The girls around me scrunched away. We were all in our own little bubbles of fear, of what if’s and anxiety. Tatiana slowly unfolded the slip of paper. I closed my eyes. My heart pounded. I swallowed heavily, thinking of Maisie’s confidence, of Mother and Father’s quiet reassurance, of Bailey’s kind eyes. We were a family. We were survivors. We would be okay.

       I opened my eyes, staring straight into a camera as Tatiana Asquith called my name as the female tribute from District 10.

      I let out a strangled gasp, or maybe the person next to me did, and then I stopped breathing. Ice cold fear wrapped around my body and squeezed. The girls around me moved away even more, making a path for the Peacekeepers to retrieve me when they saw I wasn’t moving my myself. The men who took money from the Capitol grabbed my arms, pulling me, urging me, to walk. I couldn’t feel my legs, but when I looked down they were moving at an awkward pace, like that of a newborn calf. I swore they were trembling, but my vision was beginning to blur with tears, and I was just trying to keep the sob from escaping me.

       The Peacekeeper’s hands were covered with black gloves, but that didn’t make their grip any less harsh. Bruises were probably already forming with the way they were dragging me across the main square. I probably wouldn’t be alive long enough for the bruises to heal. I felt bile climbing up my throat.

       They brought me to the foot of the stage, then released me. I froze, but with a shove in the back, my feet began to climb the steps. My district was still silent. My palms were sweating and my heart was beating faster than I could ever remember as Tatiana shook my hand, beaming down at me. Up close her eyes were sleepy and framed by dramatic makeup. She said a few words to me (maybe a “Congratulations!” in her Capitol accent), dropping my hand a second later.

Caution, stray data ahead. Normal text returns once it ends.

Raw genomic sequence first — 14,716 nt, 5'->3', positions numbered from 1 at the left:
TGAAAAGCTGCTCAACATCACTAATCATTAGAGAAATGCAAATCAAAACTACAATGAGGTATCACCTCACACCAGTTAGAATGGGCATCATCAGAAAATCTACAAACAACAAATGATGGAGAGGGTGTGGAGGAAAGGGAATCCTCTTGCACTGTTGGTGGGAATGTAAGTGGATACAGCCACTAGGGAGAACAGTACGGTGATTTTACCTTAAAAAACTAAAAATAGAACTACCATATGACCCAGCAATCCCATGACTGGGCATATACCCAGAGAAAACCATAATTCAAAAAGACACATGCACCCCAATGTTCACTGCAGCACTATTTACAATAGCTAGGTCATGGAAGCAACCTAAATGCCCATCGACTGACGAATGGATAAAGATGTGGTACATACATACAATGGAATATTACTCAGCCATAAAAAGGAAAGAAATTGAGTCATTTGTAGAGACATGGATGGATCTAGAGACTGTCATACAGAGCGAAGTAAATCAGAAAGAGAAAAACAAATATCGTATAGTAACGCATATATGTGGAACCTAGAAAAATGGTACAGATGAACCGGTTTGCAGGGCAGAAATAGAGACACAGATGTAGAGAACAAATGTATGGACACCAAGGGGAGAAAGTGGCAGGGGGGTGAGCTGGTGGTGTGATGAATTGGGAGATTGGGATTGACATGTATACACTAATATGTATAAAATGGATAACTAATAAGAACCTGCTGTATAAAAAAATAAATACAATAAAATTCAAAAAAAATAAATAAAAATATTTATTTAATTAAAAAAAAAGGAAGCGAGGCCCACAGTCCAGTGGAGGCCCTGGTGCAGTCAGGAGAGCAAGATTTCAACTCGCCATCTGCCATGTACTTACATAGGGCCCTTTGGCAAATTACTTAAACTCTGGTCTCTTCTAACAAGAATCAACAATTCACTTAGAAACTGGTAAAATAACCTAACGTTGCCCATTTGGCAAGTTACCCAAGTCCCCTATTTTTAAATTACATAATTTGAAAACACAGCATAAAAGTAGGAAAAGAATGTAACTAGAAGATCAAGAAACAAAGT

"Are there any volunteers?“ She waited for a second, scanning my district with joyous eyes. "No? Then we’ll move on to the boys.” It was a production to her, some elaborate staging before the real show. The people in the Capitol who would watch this would be enraptured with her breezy manner as she reached into the bowl to pick out the boy’s name.

       The boy I would have to fight to the death.

       I looked over the crowd, not processing that these people, my neighbors, the people I’ve traded with, the people I’ve survived with, were sending me to the Capitol to kill other kids. Their faces all blurred together, even Colton’s, who I’m sure was swimming somewhere in that ocean of people. I tasted my breakfast on my tongue again, this time in the form of a thick liquid that was begging me to open my mouth. I swallowed it back down, my heart hammering against my ribs.

       For a fleeting moment, I regretted all the tesserae I’d taken for my family. I couldn’t remember how many times my name was in the bowl Tatiana stood behind. If I hadn’t done it, if I hadn’t taken so much, would I have even been called?

       And then my moment of anger and selfishness was over, because I’d reminded myself of how I contributed to keeping my family alive, and because Colton’s name fell out of Tatiana’s blood-stained lips.